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Watching, waiting

At old stomping grounds, Rodriguez keeps open mind

MIAMI -- By her reckoning, Cynthia Rodriguez estimates that between her grandmother and grandfather on her mother's side, she must have 200 cousins who were left in Lowell after her grandfather, Demosthenes Makras, left to start the first Greek Orthodox congregation in Miami, St. Sophia's Cathedral.

 

And there hasn't been a day lately when her mother hasn't heard from the Lowell branch of the family, wondering: Will Alex Rodriguez be traded to the Boston Red Sox?

"My mother gets calls all day long -- `Give us the scoop,' " Cynthia Scurtis Rodriguez said here last night. "She goes, `When I have the scoop, I'll give you the scoop. You'll probably find out before I do.' "

Last night, while awaiting word on his future, Alex Rodriguez -- immaculately dressed in a taupe suit and blue-and-white checked shirt -- was back at his roots, Westminster Christian Academy, hosting a charity basketball tournament bearing his name, the A-Rod Classic. It was here that Rodriguez was drafted No. 1 overall in the country by the Seattle Mariners in 1994, and only a few short months later was making his big-league debut in Fenway Park.

Would he soon be going back to the Fens, this time in the home whites instead of as a visitor? Rodriguez professed to know as little about the progress of the talks between Red Sox owner John W. Henry and Texas Rangers owner Tom Hicks as his wife's cousins.

"I've got an open mind," he said. "We're still here. We haven't really heard much. Like I said before, there has been a lot of smoke, but I don't know how much is happening.

"I don't know how much they're talking, how far it's gone. I'm like everyone else. I'm like a spectator right now, just waiting, keeping an open mind, and mainly staying distracted by what I've got going on here."

He was surrounded by familiar faces. The Westminster basketball coach, Octavio De La Grana, who had been his seventh-grade health teacher and physical education instructor. His older brother, Joe, whose 6-year-old daughter, Gianna, glided swiftly into her uncle's waiting arms. His cousin from the Bronx, Eddie Gutierrez, who runs a sports cafe and showed up wearing a Yankees sweat shirt, which met with the laughing disapproval of A-Rod and was soon replaced. The Westminster athletic director, Scott Doan, who had helped organize this tournament to benefit the A-Rod Foundation, designed to help kids in distress. Eddie Rodriguez, the surrogate father who took A-Rod under his wing in the Boys' Club when he was just 8 years old. Other teachers, friends, and relatives, all getting a hug, a handshake, a smile.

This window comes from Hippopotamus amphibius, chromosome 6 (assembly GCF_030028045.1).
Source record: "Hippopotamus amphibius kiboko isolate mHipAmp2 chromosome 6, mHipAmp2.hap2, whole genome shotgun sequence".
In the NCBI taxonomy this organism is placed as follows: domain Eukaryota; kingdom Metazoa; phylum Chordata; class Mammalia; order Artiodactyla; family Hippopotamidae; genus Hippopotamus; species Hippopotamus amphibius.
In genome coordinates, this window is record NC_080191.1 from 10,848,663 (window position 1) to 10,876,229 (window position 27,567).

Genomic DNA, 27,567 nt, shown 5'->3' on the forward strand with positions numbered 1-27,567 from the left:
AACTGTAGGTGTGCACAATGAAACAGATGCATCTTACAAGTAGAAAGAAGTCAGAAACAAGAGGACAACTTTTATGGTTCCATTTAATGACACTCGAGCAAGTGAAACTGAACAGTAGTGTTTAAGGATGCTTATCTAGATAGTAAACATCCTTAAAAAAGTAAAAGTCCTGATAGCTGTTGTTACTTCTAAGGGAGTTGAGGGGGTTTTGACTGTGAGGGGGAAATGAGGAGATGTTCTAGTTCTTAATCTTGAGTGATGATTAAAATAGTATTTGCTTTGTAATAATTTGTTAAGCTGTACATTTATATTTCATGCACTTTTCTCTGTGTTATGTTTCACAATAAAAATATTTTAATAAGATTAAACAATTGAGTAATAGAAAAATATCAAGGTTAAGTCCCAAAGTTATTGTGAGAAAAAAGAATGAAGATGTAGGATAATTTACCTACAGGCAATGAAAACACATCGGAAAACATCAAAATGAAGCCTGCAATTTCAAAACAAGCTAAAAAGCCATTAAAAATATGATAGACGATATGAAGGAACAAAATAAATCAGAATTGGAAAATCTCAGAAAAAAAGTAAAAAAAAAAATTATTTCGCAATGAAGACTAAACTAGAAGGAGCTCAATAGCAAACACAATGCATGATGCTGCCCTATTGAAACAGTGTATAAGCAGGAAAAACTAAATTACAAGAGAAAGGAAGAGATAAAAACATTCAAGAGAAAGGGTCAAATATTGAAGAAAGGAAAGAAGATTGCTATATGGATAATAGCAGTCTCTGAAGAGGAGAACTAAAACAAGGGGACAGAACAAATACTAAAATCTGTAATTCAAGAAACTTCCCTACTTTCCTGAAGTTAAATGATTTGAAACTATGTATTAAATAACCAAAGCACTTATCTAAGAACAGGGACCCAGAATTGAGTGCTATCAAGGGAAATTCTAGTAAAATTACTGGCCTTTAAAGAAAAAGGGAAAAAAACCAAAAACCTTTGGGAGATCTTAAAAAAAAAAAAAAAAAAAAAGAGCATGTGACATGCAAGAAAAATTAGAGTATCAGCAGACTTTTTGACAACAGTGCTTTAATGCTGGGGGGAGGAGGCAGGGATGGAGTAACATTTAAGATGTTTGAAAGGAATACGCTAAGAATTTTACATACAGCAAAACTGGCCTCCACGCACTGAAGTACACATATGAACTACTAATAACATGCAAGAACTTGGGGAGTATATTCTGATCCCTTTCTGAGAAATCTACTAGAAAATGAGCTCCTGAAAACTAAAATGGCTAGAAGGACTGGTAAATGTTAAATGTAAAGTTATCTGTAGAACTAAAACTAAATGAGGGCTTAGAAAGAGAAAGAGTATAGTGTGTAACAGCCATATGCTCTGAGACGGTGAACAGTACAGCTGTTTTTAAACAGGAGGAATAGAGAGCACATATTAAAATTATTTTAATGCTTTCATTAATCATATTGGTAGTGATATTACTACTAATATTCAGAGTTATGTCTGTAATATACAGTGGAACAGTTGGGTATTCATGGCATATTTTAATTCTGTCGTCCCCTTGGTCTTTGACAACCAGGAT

In that crowd, it was hard to find anyone who wasn't hoping A-Rod would wind up with the Red Sox.

"He's been like a little kid here the last couple of days, just so pumped up," said one member of the athletic department. "Every time his phone rings, he's like, `Maybe this is it.' "

That word did not come last night, at least not while Rodriguez was in the gym. But he was not ruling out the possibility that the Sox and Rangers would strike a deal that would send him to Boston in what would be the first trade ever of a reigning Most Valuable Player.

Rodriguez, who with his wife recently dined with Henry, acknowledged he has had discussions this week with the players' union, which would have to sign off on any restructuring he and the Red Sox might want to do on the remainder of his 10-year, $252 million contract, of which there is $179 million still to be doled out. But he did not offer specifics about those talks.

"We haven't really gone that far," he said of a possible restructuring, "because nothing's been brought to us. It's been a very passive approach on everyone's side, I think.

"Before we even go down that avenue -- and I talk with [union lawyer] Gene Orza on a regular basis -- right now we're sitting back, staying patient, and keeping an open mind. That's about it. We really can't get into anything until they really talk to us. I think a lot of people are expecting things to happen, but I'm just like everyone else.

"I'm waiting."

Rodriguez said he could not predict when the teams would either consummate a deal or abandon the proposed swap that would send Manny Ramirez to the Rangers and bring A-Rod to Boston, which would then trigger Nomar Garciaparra's trade to a third team, the most likely candidate being the Los Angeles Dodgers.

"I do want it to be resolved, just for the peace of mind," Cynthia Rodriguez said, "but either way, Alex is going about his business the way he always does. He's been levelheaded, but I'd be lying if I didn't say I'd like there to be a resolution so I know where we'll be.

"There was a point where things looked like they were moving pretty fast, but, at the moment, I really have no idea. If I was betting, I'd say we probably end up in Texas. But this is really in the owners' hands. It's not in our attorney's hands, it's not in our hands. At the end of the day, we're really out of the loop. It sounds odd, but it's true."

Alex Rodriguez is far too sophisticated to tip his hand publicly to what his preference would be, though numerous people close to him have said he'd love to come to Boston after three straight last-place finishes in Texas. But he did offer his perspective on playing in Fenway Park, and the city.

"Fenway is just a phenomenal place to play. I know Fenway Park as a visitor, and it's just a fun place for a visitor. Great fans, great ambience. And the town, it's just great, a great baseball town. I never realized how incredibly passionate they are about the Red Sox. There are a lot of Red Sox fans in Florida, too. They're everywhere."

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